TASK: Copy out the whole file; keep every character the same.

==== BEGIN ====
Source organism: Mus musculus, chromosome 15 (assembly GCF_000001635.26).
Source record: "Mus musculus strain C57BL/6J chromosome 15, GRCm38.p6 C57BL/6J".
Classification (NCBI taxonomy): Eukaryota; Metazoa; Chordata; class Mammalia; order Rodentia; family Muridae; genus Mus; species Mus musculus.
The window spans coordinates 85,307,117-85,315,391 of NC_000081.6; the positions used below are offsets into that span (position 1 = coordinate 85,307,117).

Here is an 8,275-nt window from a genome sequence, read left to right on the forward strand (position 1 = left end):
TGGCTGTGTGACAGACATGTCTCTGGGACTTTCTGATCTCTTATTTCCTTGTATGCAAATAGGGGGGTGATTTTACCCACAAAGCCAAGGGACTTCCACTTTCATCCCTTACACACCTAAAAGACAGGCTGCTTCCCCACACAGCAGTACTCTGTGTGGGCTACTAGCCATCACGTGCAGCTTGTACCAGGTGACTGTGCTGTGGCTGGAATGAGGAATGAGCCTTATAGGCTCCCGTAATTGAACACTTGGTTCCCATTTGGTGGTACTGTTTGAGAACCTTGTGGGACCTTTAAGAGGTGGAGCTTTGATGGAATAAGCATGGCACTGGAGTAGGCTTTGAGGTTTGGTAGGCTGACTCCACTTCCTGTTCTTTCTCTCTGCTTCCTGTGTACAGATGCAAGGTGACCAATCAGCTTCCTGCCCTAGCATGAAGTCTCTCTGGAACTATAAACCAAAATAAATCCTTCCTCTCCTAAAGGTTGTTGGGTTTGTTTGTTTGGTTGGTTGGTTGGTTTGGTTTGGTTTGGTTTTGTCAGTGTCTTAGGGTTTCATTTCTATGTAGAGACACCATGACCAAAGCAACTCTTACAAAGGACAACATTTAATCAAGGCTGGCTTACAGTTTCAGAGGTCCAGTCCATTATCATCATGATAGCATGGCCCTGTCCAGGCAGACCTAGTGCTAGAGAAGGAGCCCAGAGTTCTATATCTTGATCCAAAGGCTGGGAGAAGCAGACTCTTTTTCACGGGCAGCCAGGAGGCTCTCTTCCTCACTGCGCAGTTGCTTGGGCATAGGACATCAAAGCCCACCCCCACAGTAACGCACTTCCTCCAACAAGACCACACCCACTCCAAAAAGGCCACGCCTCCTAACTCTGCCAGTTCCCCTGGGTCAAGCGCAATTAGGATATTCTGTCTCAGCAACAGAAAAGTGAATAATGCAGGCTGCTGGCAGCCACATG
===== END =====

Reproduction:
Source organism: Mus musculus, chromosome 15 (assembly GCF_000001635.26).
Source record: "Mus musculus strain C57BL/6J chromosome 15, GRCm38.p6 C57BL/6J".
Classification (NCBI taxonomy): Eukaryota; Metazoa; Chordata; class Mammalia; order Rodentia; family Muridae; genus Mus; species Mus musculus.
The window spans coordinates 85,307,117-85,315,391 of NC_000081.6; the positions used below are offsets into that span (position 1 = coordinate 85,307,117).

Here is an 8,275-nt window from a genome sequence, read left to right on the forward strand (position 1 = left end):
TGGCTGTGTGACAGACATGTCTCTGGGACTTTCTGATCTCTTATTTCCTTGTATGCAAATAGGGGGGTGATTTTACCCACAAAGCCAAGGGACTTCCACTTTCATCCCTTACACACCTAAAAGACAGGCTGCTTCCCCACACAGCAGTACTCTGTGTGGGCTACTAGCCATCACGTGCAGCTTGTACCAGGTGACTGTGCTGTGGCTGGAATGAGGAATGAGCCTTATAGGCTCCCGTAATTGAACACTTGGTTCCCATTTGGTGGTACTGTTTGAGAACCTTGTGGGACCTTTAAGAGGTGGAGCTTTGATGGAATAAGCATGGCACTGGAGTAGGCTTTGAGGTTTGGTAGGCTGACTCCACTTCCTGTTCTTTCTCTCTGCTTCCTGTGTACAGATGCAAGGTGACCAATCAGCTTCCTGCCCTAGCATGAAGTCTCTCTGGAACTATAAACCAAAATAAATCCTTCCTCTCCTAAAGGTTGTTGGGTTTGTTTGTTTGGTTGGTTGGTTGGTTTGGTTTGGTTTGGTTTTGTCAGTGTCTTAGGGTTTCATTTCTATGTAGAGACACCATGACCAAAGCAACTCTTACAAAGGACAACATTTAATCAAGGCTGGCTTACAGTTTCAGAGGTCCAGTCCATTATCATCATGATAGCATGGCCCTGTCCAGGCAGACCTAGTGCTAGAGAAGGAGCCCAGAGTTCTATATCTTGATCCAAAGGCTGGGAGAAGCAGACTCTTTTTCACGGGCAGCCAGGAGGCTCTCTTCCTCACTGCGCAGTTGCTTGGGCATAGGACATCAAAGCCCACCCCCACAGTAACGCACTTCCTCCAACAAGACCACACCCACTCCAAAAAGGCCACGCCTCCTAACTCTGCCAGTTCCCCTGGGTCAAGCGCAATTAGGATATTCTGTCTCAGCAACAGAAAAGTGAATAATGCAGGCTGCTGGCAGCCACATG